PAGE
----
Vitamin D and dental caries in controlled clinical trials: systematic review and meta-analysis Vitamin D and dental caries in controlled clinical trials: systematic review and meta-analysis Vitamin D and dental caries in controlled clinical trials: systematic review and meta-analysis Hujoel PP CRD summary This review of controlled clinical trials found the data suggested that vitamin D was a promising preventative agent against tooth cavities and decay (dental caries), which lead to a low (...) -certainty conclusion that vitamin D may reduce the incidence of dental caries. The author's cautious conclusions reflect the limitations of the data and appear to be appropriate. Authors' objectives To assess the effectiveness of vitamin D in dental caries prevention. Searching The following databases were searched up to January 2011: JSTOR, PubMed, Web of Science, and the Cochrane Central Register of Controlled Trials (CENTRAL). Search strategies were reported in a separate online appendix. Three

DARE.2013

111. Use of ultrasound testing for interproximal caries causes increased false positive results compared with bite wing radiography

Use of ultrasound testing for interproximal caries causes increased false positive results compared with bite wing radiography UTCAT2546, Found CAT view, CRITICALLY APPRAISED TOPICs University: | | ORAL HEALTH EVIDENCE-BASED PRACTICE PROGRAM View the CAT / Title Use of Ultrasound Testing for Interproximal Caries Causes Increased False Positive Results Compared With Bite Wing Radiography Clinical Question In detecting if caries is present on contacting proximal surfaces, are ultrasound caries (...) detectors statistically better than bite wing radiography? Clinical Bottom Line Ultrasound caries detection cannot replace bite wing radiography but can be a beneficial diagnostic tool. Best Evidence (you may view more info by clicking on the PubMed ID link) PubMed ID Author / Year Patient Group Study type (level of evidence) #1) Tagtekin/2008 42 white/brown lesions on extracted teeth Laboratory blind comparison to gold standard Key results Reported sensitivity and specificity of 86% and 84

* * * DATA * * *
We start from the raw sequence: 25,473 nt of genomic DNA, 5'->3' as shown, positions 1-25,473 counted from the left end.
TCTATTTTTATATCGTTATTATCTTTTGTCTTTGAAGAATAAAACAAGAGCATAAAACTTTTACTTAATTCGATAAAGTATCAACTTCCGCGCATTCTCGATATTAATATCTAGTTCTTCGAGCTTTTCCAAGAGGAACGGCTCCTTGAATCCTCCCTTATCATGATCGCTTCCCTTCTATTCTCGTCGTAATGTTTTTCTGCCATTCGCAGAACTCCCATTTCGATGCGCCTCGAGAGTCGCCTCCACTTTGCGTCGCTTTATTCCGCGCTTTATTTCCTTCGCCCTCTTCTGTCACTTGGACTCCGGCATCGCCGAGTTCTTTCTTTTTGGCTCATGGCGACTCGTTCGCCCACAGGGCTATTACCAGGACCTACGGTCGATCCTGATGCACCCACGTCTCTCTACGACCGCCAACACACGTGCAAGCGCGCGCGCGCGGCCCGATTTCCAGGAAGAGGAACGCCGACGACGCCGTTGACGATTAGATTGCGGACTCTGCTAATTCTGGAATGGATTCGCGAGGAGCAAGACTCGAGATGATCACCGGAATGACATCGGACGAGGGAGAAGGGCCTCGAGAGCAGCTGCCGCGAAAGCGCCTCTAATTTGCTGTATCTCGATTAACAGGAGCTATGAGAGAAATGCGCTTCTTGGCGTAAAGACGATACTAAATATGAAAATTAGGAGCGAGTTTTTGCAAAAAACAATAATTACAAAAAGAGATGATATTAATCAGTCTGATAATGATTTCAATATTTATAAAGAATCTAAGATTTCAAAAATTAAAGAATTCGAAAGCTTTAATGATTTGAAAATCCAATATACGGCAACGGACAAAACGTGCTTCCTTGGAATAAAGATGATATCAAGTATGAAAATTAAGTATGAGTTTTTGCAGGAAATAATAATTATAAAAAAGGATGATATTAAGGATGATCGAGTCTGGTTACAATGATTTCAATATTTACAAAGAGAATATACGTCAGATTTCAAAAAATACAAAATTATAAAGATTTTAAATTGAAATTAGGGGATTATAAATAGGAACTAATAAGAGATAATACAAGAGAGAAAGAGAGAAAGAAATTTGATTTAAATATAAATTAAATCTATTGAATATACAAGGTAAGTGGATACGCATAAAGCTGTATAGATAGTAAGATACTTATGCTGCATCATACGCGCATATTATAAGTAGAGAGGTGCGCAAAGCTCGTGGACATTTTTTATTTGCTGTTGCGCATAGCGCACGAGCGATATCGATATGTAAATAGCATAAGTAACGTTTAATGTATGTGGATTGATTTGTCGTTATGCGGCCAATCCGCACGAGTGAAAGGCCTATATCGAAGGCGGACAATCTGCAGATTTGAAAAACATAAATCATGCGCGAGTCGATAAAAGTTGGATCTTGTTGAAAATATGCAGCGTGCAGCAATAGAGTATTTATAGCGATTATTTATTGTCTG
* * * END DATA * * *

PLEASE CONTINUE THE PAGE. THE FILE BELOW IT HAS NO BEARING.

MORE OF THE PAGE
UTHSCSA Dental School CAT Library2013

112. Optical coherence tomography (OCT) may offer a great non-invasive method for early caries detection.

Optical coherence tomography (OCT) may offer a great non-invasive method for early caries detection. UTCAT2536, Found CAT view, CRITICALLY APPRAISED TOPICs University: | | ORAL HEALTH EVIDENCE-BASED PRACTICE PROGRAM View the CAT / Title Optical Coherence Tomography (OCT) May Offer a Great Non-Invasive Method for Early Caries Detection Clinical Question In a patient with developing decay, would Optical coherence tomography offer an early detection tool compared to traditional methods? Clinical (...) Bottom Line In literature published over the past 5 years, Optical Coherence Tomography showed promising results in early caries detection both in vivo and in vitro when compared to radiography and histology samples respectively. Further studies are required for clinical confirmation of the results and implementation methods in the clinical environment. Best Evidence (you may view more info by clicking on the PubMed ID link) PubMed ID Author / Year Patient Group Study type (level of evidence) #1